Sometimes you run into your long lost brother who you were separated from at birth. In my case I met that person when I met Mike Clark from Photobucket. Mike is a great entrepreneur, an outstanding friend, and someone I am sure I will work directly with sometime in the future. I know that if I ever need any help in any situation personal or professional, I can call Mike. Mike founded a fascinating called Safety Web earlier this year and I have no doubt they are going to be a runaway success.

I met Tasso Roumeliotis shortly after our company and his company were pitted against each other in a bake off that ended up getting snaked away from both of us at the 11th hour. That episode, while very irritating to both of us ultimately resulted in the start of a great friendship that lasts to this day. Tasso is super smart, an operator and a guy with a hell of a lot of vision. I am not sure that we will be running in the same circle in the future, but I will certainly keep in touch. Tasso helped drive home the lesson that competition should be something that is done in an honorable way among competitors and hopefully as friends.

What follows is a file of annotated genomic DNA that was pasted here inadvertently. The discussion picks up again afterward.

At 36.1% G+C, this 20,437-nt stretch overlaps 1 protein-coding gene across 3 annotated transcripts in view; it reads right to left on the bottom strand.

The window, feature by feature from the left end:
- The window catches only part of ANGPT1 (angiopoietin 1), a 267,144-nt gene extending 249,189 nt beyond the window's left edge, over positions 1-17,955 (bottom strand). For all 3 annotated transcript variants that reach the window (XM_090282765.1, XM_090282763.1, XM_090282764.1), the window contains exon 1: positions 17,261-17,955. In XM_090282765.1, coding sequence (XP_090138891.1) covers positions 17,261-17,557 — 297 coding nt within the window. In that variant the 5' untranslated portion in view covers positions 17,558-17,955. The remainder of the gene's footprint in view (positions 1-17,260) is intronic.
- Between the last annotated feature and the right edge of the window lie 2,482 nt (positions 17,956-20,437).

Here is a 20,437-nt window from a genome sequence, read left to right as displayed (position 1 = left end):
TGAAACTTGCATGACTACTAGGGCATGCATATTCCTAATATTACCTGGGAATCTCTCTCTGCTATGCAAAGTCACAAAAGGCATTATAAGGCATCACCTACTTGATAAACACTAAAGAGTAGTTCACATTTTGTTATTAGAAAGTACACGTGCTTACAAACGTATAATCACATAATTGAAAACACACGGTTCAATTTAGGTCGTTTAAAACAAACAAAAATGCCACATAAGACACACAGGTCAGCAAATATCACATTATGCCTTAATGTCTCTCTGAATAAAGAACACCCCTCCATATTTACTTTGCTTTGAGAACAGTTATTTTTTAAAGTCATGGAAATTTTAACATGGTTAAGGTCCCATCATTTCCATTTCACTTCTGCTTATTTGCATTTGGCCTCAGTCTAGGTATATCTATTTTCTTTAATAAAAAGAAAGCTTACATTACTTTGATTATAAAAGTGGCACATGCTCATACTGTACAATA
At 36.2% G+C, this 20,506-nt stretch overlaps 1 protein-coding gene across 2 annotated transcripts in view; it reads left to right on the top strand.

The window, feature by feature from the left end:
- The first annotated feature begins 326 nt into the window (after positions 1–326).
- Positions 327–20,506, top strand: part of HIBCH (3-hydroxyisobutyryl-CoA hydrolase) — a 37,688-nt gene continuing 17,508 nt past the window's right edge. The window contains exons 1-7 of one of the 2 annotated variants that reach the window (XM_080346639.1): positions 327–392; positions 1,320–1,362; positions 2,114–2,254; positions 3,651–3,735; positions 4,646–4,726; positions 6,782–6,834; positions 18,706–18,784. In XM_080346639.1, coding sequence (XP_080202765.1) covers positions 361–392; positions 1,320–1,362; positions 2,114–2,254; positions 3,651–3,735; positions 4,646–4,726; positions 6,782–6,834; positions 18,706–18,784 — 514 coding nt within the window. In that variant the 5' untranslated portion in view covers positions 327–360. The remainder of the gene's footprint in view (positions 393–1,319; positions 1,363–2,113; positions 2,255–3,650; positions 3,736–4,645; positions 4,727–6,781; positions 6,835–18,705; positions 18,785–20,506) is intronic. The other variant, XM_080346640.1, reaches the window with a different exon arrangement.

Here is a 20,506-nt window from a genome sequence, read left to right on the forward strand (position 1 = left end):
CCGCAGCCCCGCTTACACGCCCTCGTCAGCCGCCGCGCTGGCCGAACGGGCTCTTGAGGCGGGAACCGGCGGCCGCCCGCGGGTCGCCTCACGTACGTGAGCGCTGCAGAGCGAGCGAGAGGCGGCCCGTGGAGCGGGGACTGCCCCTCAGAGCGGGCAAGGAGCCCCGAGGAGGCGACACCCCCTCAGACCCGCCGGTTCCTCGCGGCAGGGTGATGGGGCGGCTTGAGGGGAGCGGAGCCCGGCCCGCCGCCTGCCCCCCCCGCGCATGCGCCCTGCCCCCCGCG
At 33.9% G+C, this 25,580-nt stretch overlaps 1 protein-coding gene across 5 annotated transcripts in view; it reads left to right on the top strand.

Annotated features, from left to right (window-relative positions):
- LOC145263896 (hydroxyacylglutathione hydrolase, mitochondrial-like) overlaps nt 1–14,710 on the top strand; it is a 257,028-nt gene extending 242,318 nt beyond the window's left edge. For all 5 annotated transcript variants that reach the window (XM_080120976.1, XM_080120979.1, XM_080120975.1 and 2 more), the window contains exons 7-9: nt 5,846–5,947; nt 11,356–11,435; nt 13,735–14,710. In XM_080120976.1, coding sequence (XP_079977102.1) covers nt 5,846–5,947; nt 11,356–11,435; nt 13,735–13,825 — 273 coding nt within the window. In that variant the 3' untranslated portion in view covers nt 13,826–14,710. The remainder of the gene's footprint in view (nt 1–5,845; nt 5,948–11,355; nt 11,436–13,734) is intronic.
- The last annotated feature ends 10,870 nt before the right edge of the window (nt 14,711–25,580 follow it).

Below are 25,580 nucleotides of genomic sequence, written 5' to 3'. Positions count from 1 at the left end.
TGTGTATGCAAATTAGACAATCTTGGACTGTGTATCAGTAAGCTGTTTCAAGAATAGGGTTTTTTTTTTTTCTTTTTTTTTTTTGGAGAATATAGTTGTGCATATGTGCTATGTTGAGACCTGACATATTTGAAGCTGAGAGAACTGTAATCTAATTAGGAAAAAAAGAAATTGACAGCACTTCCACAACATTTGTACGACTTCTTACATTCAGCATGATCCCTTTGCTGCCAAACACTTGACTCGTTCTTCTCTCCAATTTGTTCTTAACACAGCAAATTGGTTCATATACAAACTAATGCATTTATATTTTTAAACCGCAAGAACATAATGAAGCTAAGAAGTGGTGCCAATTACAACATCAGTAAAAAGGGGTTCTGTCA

Shawn and I have worked together for something like 12 years in 6 different companies so I am hard pressed to say that I have had a better timer with anyone other than him in business, but without question the time I spent with Jean Tripier was certainly a close second. I am pretty sure that the main reason that Intercasting was sold to Good/Visto was in a large part a result of what we thought of Jean. Jean is funny, intelligent and a consummate deal maker. My only regret is that I didn’t get to work side by side with him for a longer period of time. Jean went on to become the CEO of Worldmate and I am sure he will be a great success with that company. I only wish I could share some of the funnier moments, but I think that could get me in trouble so I will have to hold off on that.